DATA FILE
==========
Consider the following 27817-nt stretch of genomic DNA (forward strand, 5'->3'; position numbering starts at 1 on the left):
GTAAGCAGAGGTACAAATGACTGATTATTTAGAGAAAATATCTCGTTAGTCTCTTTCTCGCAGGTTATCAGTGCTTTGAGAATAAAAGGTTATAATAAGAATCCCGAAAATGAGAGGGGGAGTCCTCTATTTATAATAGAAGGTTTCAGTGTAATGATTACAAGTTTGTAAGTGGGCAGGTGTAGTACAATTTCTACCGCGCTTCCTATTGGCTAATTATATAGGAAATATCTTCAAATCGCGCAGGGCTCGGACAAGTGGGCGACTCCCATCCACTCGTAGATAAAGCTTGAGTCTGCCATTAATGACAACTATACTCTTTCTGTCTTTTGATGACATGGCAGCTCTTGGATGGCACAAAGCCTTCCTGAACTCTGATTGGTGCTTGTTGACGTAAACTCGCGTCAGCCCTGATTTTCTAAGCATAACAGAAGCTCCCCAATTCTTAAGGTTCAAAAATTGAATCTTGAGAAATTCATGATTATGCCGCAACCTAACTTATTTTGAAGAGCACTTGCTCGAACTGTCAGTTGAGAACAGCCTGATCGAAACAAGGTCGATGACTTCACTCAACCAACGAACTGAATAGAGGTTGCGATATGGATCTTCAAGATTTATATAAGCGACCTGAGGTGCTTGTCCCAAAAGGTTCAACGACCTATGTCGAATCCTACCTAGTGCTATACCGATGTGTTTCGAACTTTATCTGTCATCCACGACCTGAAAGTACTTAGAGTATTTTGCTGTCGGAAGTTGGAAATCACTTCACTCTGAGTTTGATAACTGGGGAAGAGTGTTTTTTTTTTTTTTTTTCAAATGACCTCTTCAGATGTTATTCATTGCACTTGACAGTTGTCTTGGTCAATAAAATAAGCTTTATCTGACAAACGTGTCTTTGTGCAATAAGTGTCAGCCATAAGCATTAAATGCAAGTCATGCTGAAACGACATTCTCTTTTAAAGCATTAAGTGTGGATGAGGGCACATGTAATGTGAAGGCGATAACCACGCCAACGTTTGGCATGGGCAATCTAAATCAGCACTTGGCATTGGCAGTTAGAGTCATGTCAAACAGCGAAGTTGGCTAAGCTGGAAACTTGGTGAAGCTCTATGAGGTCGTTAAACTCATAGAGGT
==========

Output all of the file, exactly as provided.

Consider the following 27817-nt stretch of genomic DNA (forward strand, 5'->3'; position numbering starts at 1 on the left):
GTAAGCAGAGGTACAAATGACTGATTATTTAGAGAAAATATCTCGTTAGTCTCTTTCTCGCAGGTTATCAGTGCTTTGAGAATAAAAGGTTATAATAAGAATCCCGAAAATGAGAGGGGGAGTCCTCTATTTATAATAGAAGGTTTCAGTGTAATGATTACAAGTTTGTAAGTGGGCAGGTGTAGTACAATTTCTACCGCGCTTCCTATTGGCTAATTATATAGGAAATATCTTCAAATCGCGCAGGGCTCGGACAAGTGGGCGACTCCCATCCACTCGTAGATAAAGCTTGAGTCTGCCATTAATGACAACTATACTCTTTCTGTCTTTTGATGACATGGCAGCTCTTGGATGGCACAAAGCCTTCCTGAACTCTGATTGGTGCTTGTTGACGTAAACTCGCGTCAGCCCTGATTTTCTAAGCATAACAGAAGCTCCCCAATTCTTAAGGTTCAAAAATTGAATCTTGAGAAATTCATGATTATGCCGCAACCTAACTTATTTTGAAGAGCACTTGCTCGAACTGTCAGTTGAGAACAGCCTGATCGAAACAAGGTCGATGACTTCACTCAACCAACGAACTGAATAGAGGTTGCGATATGGATCTTCAAGATTTATATAAGCGACCTGAGGTGCTTGTCCCAAAAGGTTCAACGACCTATGTCGAATCCTACCTAGTGCTATACCGATGTGTTTCGAACTTTATCTGTCATCCACGACCTGAAAGTACTTAGAGTATTTTGCTGTCGGAAGTTGGAAATCACTTCACTCTGAGTTTGATAACTGGGGAAGAGTGTTTTTTTTTTTTTTTTTCAAATGACCTCTTCAGATGTTATTCATTGCACTTGACAGTTGTCTTGGTCAATAAAATAAGCTTTATCTGACAAACGTGTCTTTGTGCAATAAGTGTCAGCCATAAGCATTAAATGCAAGTCATGCTGAAACGACATTCTCTTTTAAAGCATTAAGTGTGGATGAGGGCACATGTAATGTGAAGGCGATAACCACGCCAACGTTTGGCATGGGCAATCTAAATCAGCACTTGGCATTGGCAGTTAGAGTCATGTCAAACAGCGAAGTTGGCTAAGCTGGAAACTTGGTGAAGCTCTATGAGGTCGTTAAACTCATAGAGGT